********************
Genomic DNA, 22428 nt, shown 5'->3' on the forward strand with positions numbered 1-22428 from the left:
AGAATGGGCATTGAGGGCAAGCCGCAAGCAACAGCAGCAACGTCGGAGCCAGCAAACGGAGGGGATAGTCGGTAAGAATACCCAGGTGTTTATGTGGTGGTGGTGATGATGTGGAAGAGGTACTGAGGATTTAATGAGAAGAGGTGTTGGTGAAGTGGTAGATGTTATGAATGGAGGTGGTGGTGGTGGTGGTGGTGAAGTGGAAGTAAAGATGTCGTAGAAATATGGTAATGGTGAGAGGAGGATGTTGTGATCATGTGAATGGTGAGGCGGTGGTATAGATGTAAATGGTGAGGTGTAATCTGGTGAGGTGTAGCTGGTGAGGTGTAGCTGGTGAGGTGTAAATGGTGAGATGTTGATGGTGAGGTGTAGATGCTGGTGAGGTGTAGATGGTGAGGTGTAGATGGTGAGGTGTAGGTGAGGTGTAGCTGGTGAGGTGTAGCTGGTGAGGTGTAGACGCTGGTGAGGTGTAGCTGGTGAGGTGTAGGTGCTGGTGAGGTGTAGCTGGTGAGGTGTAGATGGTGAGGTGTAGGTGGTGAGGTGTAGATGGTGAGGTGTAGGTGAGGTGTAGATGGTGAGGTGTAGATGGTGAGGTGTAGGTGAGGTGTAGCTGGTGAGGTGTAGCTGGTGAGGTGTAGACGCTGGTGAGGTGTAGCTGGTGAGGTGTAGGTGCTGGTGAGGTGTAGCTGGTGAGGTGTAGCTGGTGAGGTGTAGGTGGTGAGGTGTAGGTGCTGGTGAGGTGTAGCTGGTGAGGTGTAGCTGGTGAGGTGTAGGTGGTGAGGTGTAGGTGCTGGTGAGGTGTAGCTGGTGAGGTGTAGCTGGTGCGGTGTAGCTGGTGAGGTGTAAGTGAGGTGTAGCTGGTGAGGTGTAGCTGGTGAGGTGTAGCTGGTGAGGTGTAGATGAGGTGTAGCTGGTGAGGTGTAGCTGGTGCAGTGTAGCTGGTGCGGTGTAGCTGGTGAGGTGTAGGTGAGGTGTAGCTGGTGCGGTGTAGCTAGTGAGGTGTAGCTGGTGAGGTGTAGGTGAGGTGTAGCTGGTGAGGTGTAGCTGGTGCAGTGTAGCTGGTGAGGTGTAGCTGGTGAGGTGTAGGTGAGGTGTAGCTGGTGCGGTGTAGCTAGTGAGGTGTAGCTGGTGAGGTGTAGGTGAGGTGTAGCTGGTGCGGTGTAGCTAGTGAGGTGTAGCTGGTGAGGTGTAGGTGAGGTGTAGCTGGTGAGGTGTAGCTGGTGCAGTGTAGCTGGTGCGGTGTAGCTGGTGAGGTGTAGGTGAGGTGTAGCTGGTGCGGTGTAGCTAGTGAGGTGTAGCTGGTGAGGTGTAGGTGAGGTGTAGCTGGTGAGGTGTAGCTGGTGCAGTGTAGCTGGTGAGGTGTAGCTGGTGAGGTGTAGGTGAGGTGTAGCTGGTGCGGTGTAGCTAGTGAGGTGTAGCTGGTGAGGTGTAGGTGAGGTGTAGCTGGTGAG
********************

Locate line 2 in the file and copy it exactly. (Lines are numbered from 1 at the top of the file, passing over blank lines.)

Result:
AGAATGGGCATTGAGGGCAAGCCGCAAGCAACAGCAGCAACGTCGGAGCCAGCAAACGGAGGGGATAGTCGGTAAGAATACCCAGGTGTTTATGTGGTGGTGGTGATGATGTGGAAGAGGTACTGAGGATTTAATGAGAAGAGGTGTTGGTGAAGTGGTAGATGTTATGAATGGAGGTGGTGGTGGTGGTGGTGGTGAAGTGGAAGTAAAGATGTCGTAGAAATATGGTAATGGTGAGAGGAGGATGTTGTGATCATGTGAATGGTGAGGCGGTGGTATAGATGTAAATGGTGAGGTGTAATCTGGTGAGGTGTAGCTGGTGAGGTGTAGCTGGTGAGGTGTAAATGGTGAGATGTTGATGGTGAGGTGTAGATGCTGGTGAGGTGTAGATGGTGAGGTGTAGATGGTGAGGTGTAGGTGAGGTGTAGCTGGTGAGGTGTAGCTGGTGAGGTGTAGACGCTGGTGAGGTGTAGCTGGTGAGGTGTAGGTGCTGGTGAGGTGTAGCTGGTGAGGTGTAGATGGTGAGGTGTAGGTGGTGAGGTGTAGATGGTGAGGTGTAGGTGAGGTGTAGATGGTGAGGTGTAGATGGTGAGGTGTAGGTGAGGTGTAGCTGGTGAGGTGTAGCTGGTGAGGTGTAGACGCTGGTGAGGTGTAGCTGGTGAGGTGTAGGTGCTGGTGAGGTGTAGCTGGTGAGGTGTAGCTGGTGAGGTGTAGGTGGTGAGGTGTAGGTGCTGGTGAGGTGTAGCTGGTGAGGTGTAGCTGGTGAGGTGTAGGTGGTGAGGTGTAGGTGCTGGTGAGGTGTAGCTGGTGAGGTGTAGCTGGTGCGGTGTAGCTGGTGAGGTGTAAGTGAGGTGTAGCTGGTGAGGTGTAGCTGGTGAGGTGTAGCTGGTGAGGTGTAGATGAGGTGTAGCTGGTGAGGTGTAGCTGGTGCAGTGTAGCTGGTGCGGTGTAGCTGGTGAGGTGTAGGTGAGGTGTAGCTGGTGCGGTGTAGCTAGTGAGGTGTAGCTGGTGAGGTGTAGGTGAGGTGTAGCTGGTGAGGTGTAGCTGGTGCAGTGTAGCTGGTGAGGTGTAGCTGGTGAGGTGTAGGTGAGGTGTAGCTGGTGCGGTGTAGCTAGTGAGGTGTAGCTGGTGAGGTGTAGGTGAGGTGTAGCTGGTGCGGTGTAGCTAGTGAGGTGTAGCTGGTGAGGTGTAGGTGAGGTGTAGCTGGTGAGGTGTAGCTGGTGCAGTGTAGCTGGTGCGGTGTAGCTGGTGAGGTGTAGGTGAGGTGTAGCTGGTGCGGTGTAGCTAGTGAGGTGTAGCTGGTGAGGTGTAGGTGAGGTGTAGCTGGTGAGGTGTAGCTGGTGCAGTGTAGCTGGTGAGGTGTAGCTGGTGAGGTGTAGGTGAGGTGTAGCTGGTGCGGTGTAGCTAGTGAGGTGTAGCTGGTGAGGTGTAGGTGAGGTGTAGCTGGTGAG